The gateway has DMZ preferences in its firewall settings, as is typical for gateways.

Another option for eliminating double NAT while keeping a ISP gateway and your router is to run an Ethernet cable from the gateway to one of your router’s LAN ports instead of the router’s WAN (internet) port. This will basically turn your router into a switch, and any computers connecting through the router (either wired or wireless) will get NAT, firewall, and DHCP from the ISP’s gateway. This is a good option if you’re using a secondary router to get better Wi-Fi or because you need more Ethernet ports. If, on the other hand, your desire for another router is for better port forwarding or improved QoS controls, this approach won’t help.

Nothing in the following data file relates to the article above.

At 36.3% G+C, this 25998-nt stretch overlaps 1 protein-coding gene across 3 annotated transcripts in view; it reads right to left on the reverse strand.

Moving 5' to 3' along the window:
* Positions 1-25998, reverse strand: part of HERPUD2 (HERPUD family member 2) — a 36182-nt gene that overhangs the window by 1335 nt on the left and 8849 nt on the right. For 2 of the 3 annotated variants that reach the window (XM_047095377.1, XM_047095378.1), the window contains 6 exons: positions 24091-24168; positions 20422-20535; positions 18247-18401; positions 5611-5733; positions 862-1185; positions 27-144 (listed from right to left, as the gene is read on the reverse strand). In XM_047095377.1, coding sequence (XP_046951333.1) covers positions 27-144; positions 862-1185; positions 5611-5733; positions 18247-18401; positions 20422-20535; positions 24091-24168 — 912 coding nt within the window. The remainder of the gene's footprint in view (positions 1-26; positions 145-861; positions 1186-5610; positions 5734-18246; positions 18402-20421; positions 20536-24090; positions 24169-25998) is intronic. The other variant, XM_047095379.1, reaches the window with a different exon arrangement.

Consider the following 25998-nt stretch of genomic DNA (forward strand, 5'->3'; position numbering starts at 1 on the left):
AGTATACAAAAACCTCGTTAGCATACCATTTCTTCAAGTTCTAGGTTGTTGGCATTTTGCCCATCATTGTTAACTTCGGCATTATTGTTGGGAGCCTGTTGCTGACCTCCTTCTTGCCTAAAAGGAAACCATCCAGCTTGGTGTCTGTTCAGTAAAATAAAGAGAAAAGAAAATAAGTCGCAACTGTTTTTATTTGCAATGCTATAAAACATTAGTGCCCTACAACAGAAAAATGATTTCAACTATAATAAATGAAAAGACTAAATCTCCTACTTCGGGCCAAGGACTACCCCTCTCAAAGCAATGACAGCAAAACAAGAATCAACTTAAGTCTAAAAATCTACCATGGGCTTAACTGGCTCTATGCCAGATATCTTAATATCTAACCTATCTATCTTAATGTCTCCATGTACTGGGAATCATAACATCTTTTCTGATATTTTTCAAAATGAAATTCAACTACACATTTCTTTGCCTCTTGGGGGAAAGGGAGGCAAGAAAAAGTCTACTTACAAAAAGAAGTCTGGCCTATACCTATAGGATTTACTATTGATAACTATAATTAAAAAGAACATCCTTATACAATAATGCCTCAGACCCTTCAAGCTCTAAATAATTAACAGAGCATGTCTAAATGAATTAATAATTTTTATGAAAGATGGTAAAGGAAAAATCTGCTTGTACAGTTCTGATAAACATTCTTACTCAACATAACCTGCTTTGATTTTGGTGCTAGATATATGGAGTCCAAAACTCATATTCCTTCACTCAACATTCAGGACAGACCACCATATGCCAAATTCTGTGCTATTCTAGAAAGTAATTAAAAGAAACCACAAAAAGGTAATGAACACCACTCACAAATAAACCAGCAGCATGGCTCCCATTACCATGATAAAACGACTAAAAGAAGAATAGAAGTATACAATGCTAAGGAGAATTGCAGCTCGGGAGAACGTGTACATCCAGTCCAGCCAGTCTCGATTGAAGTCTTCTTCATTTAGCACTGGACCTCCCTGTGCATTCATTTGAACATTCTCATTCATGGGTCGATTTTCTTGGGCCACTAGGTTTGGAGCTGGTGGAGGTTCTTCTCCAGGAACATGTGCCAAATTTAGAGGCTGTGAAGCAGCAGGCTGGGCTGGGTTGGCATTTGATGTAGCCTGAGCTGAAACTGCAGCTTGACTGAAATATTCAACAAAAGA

This story, "How to identify and resolve double-NAT problems" was originally published by TechHive.

SUPPORT AVAILABILITY

Monday-Friday: 7:00am – 5:00pm PST
Saturday: 8:00am – 2:00pm PST
Tel: (888) 423-9194
Note: calls in queue before cutoff time will be answered in the order they were received.

SUPPORT AVAILABILITY

Monday-Friday: 7:00am – 5:00pm PST
Saturday: 8:00am – 2:00pm PST
Tel: (888) 423-9194
Note: calls in queue before cutoff time will be answered in the order they were received.